If you can find fresh rice noodles*** at your market, then go for it! Fresh are so much better because of the amazing texture they have. I can only find dry, therefore my recipe calls for dry, but fresh is always better, be it squares or ribbons. Read my post for best prep for dried noodle stir fries From the Ground Up: Tamarind Pulp, Pad Thai Sauce, and Pad Thai or Leela’s tips and video on the best way to prepare fresh noodles or dried noodles and her tips for getting the best quality possible for at-home stir-fries (i.e. no 1,000+ degree flame under a wok).

WHO YOU NEED TO KNOW ABOUT making great Thai food: My vlogging crush Mark and Ying Wiens and Dwight @eatingthaifood from Eating Thai FoodMigrationology.com, and on YouTube (A MUST!); Natty, Peter, and team @thaitable of Thai Table; Leela @SheSimmers from the great SheSimmers and her cookbooks, Simple Thai Food and Bangkok: Recipes and Stories from the Heart of Thailand; and family blog The Woks of Life @woksoflife.


Flavor Spectrum: Thai Pad See-Ew

Flavor Spectrum: Thai Pad See-Ew. Winner for Team Korea!

Thai Pad See-Ew

Adapted from shesimmers.com, serves 2-3, medium fuss, about 30 mins to make. Only do this much at a time, or ingredients will get soggy and not caramelize in the stir-fry process.


6 TBS neutral oil, divided

8 oz flat “XL” dried ribbon rice noodles (about ⅔ of a 14 oz pkg) (see above note***)

2 large eggs, beaten

3 TBS of sweet dark soy sauce (Kwong Hung Seng brand).


2 TBS oyster sauce

2 tsp thin/light/white soy sauce (Healthy Boy brand)

2 tsp sugar

2 tsp white vinegar

2 medium cloves of garlic, peeled and minced/grated/pressed

About 6 oz thinly sliced meat of choice, such as chicken, marinated in 2 tsp light soy sauce mixed with 1 tsp of baking soda*

About 6 stalks of of Gai-Lan (Chinese broccoli), sliced lengthwise, then cut into thirds crosswise, or about 1 ½ cups other greens such as spinach, kale, bok choi, broccoli, or broccolini, cut into bite-sized pieces.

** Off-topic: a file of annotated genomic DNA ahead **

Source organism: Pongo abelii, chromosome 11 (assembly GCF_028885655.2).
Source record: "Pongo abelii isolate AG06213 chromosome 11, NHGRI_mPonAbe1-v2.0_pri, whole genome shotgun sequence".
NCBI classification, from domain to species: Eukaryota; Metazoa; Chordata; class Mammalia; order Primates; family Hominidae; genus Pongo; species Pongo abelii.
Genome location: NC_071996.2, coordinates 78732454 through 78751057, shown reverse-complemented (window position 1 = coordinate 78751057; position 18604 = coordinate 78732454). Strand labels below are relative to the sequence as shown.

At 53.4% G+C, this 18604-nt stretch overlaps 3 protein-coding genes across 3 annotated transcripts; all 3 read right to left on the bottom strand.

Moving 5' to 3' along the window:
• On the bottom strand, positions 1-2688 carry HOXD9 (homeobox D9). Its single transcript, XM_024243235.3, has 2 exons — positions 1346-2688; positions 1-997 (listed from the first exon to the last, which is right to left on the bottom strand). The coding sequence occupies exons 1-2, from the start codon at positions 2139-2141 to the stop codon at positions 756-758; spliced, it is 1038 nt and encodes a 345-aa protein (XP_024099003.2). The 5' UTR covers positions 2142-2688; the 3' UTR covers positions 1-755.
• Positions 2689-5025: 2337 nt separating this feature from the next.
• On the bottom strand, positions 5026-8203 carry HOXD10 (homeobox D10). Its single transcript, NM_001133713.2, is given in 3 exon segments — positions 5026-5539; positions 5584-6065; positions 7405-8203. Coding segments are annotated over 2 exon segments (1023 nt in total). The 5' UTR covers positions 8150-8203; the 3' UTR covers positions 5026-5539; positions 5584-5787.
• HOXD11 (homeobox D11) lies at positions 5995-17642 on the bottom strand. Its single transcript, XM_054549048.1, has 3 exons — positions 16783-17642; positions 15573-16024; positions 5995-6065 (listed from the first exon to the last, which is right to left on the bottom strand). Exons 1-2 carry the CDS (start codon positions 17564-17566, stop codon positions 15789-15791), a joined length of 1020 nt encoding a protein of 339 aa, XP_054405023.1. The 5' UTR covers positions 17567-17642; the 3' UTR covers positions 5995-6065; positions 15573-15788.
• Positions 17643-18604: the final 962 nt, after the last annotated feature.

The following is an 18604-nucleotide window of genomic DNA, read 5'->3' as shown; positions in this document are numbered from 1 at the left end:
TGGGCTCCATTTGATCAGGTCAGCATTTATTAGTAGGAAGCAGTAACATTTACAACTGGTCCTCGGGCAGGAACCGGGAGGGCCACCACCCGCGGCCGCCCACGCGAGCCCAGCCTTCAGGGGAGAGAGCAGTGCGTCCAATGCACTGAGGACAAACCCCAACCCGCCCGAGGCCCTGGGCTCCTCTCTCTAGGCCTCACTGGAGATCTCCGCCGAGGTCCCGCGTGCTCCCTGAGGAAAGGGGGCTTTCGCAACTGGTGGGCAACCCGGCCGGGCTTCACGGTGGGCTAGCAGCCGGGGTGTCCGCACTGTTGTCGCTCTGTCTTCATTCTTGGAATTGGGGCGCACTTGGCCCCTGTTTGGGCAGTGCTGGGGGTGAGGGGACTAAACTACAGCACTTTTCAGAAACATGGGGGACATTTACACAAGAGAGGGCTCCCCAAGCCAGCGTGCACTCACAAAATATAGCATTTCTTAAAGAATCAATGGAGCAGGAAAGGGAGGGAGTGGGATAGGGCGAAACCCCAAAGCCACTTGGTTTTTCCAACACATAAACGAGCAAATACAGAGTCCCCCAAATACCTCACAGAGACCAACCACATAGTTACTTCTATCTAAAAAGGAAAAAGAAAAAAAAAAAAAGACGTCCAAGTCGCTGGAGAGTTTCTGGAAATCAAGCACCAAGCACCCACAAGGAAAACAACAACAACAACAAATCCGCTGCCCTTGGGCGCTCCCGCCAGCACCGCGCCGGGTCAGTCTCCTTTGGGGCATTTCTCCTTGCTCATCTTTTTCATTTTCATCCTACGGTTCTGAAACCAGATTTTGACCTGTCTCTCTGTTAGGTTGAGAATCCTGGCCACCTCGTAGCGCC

Black pepper, to taste

Leela’s easy Vinegar with Pickled Chilies or thinly sliced red chili/red jalapeño/fresno chili

sweet dark soy sauce, to serve

*(We usually use chicken, but our favorite is leftover steak just grilled with s+p or garlic salt. No need for the marinade or precooking if using leftover steak.)

  1. Marinate sliced meat while preparing everything else. Bring a large pot of water to a boil. Mix sauce ingredients together, then once water is boiling, drop in your rice noodles. Turn off the heat and let them become pliable but still slightly chewy, about 2-3 minutes. They should be chewier than al dente. Drain, rinse off in cold water, and let sit in your drainer/colander to allow any water to drain.
  2. Place your largest nonstick skillet/pan (at least 12”) over medium heat. Add 2 TBS of your oil, then add marinated meat, while pan is warming up. Coat meat in oil, then cook through, about 2-3 mins. Dish out onto a clean plate/bowl, set aside.
  3. Wash out your skillet, dry, then place over highest heat. Add 2 TBS oil, then when almost smoking, add the eggs. Swirl around in the pan to make a flat omelette. Cook through and break into bite-sized pieces.
  4. Add your noodles to the pan (if they’re in a clump, give them a light rinse), the remaining 2 TBS of oil, then shake the pan back and forth and stir-fry everything with a spatula. Add sweet soy sauce all over the noodles; they will turn dark brown. Stir-fry until evenly coated, then let sit about 1 minute for the bottom to caramelize. Add cooked meat, veg, and mixed Sauce. Stir fry together, making sure everything is evenly coated in sauce, and once the veg is crisp-tender (about 30 sec-1 min), it is done. Dish onto a serving platter and finish with a sprinkle of black pepper on top. Serve with Vinegar with Pickled Chilies/fresh sliced red chili and extra sweet dark soy on the side.

Try this out and let me know how it went for you in the comments! Good? Confusing? Clear? I’d love to hear from you so I can present the best form of these recipes!